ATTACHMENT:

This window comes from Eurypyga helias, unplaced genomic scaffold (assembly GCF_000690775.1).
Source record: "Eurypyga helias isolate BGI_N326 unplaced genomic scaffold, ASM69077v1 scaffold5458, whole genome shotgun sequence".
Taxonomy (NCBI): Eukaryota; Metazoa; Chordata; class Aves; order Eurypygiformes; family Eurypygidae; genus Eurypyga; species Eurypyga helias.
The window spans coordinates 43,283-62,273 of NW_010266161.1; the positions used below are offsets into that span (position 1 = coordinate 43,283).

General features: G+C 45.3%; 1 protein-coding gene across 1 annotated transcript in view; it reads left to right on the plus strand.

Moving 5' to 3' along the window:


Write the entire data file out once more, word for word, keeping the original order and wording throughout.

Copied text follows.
This window comes from Eurypyga helias, unplaced genomic scaffold (assembly GCF_000690775.1).
Source record: "Eurypyga helias isolate BGI_N326 unplaced genomic scaffold, ASM69077v1 scaffold5458, whole genome shotgun sequence".
Taxonomy (NCBI): Eukaryota; Metazoa; Chordata; class Aves; order Eurypygiformes; family Eurypygidae; genus Eurypyga; species Eurypyga helias.
The window spans coordinates 43,283-62,273 of NW_010266161.1; the positions used below are offsets into that span (position 1 = coordinate 43,283).

General features: G+C 45.3%; 1 protein-coding gene across 1 annotated transcript in view; it reads left to right on the plus strand.

Moving 5' to 3' along the window: